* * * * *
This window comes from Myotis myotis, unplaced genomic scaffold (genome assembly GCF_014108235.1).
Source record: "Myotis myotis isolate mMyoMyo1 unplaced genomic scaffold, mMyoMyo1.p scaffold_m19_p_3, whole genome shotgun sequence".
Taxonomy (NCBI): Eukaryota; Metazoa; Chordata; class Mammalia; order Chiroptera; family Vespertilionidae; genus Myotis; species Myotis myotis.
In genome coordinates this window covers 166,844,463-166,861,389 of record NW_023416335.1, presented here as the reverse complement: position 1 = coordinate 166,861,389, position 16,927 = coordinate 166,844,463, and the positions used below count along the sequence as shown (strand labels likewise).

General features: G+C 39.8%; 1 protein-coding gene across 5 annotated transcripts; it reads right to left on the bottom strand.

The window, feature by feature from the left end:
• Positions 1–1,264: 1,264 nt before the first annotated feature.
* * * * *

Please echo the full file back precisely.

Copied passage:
This window comes from Myotis myotis, unplaced genomic scaffold (genome assembly GCF_014108235.1).
Source record: "Myotis myotis isolate mMyoMyo1 unplaced genomic scaffold, mMyoMyo1.p scaffold_m19_p_3, whole genome shotgun sequence".
Taxonomy (NCBI): Eukaryota; Metazoa; Chordata; class Mammalia; order Chiroptera; family Vespertilionidae; genus Myotis; species Myotis myotis.
In genome coordinates this window covers 166,844,463-166,861,389 of record NW_023416335.1, presented here as the reverse complement: position 1 = coordinate 166,861,389, position 16,927 = coordinate 166,844,463, and the positions used below count along the sequence as shown (strand labels likewise).

General features: G+C 39.8%; 1 protein-coding gene across 5 annotated transcripts; it reads right to left on the bottom strand.

The window, feature by feature from the left end:
• Positions 1–1,264: 1,264 nt before the first annotated feature.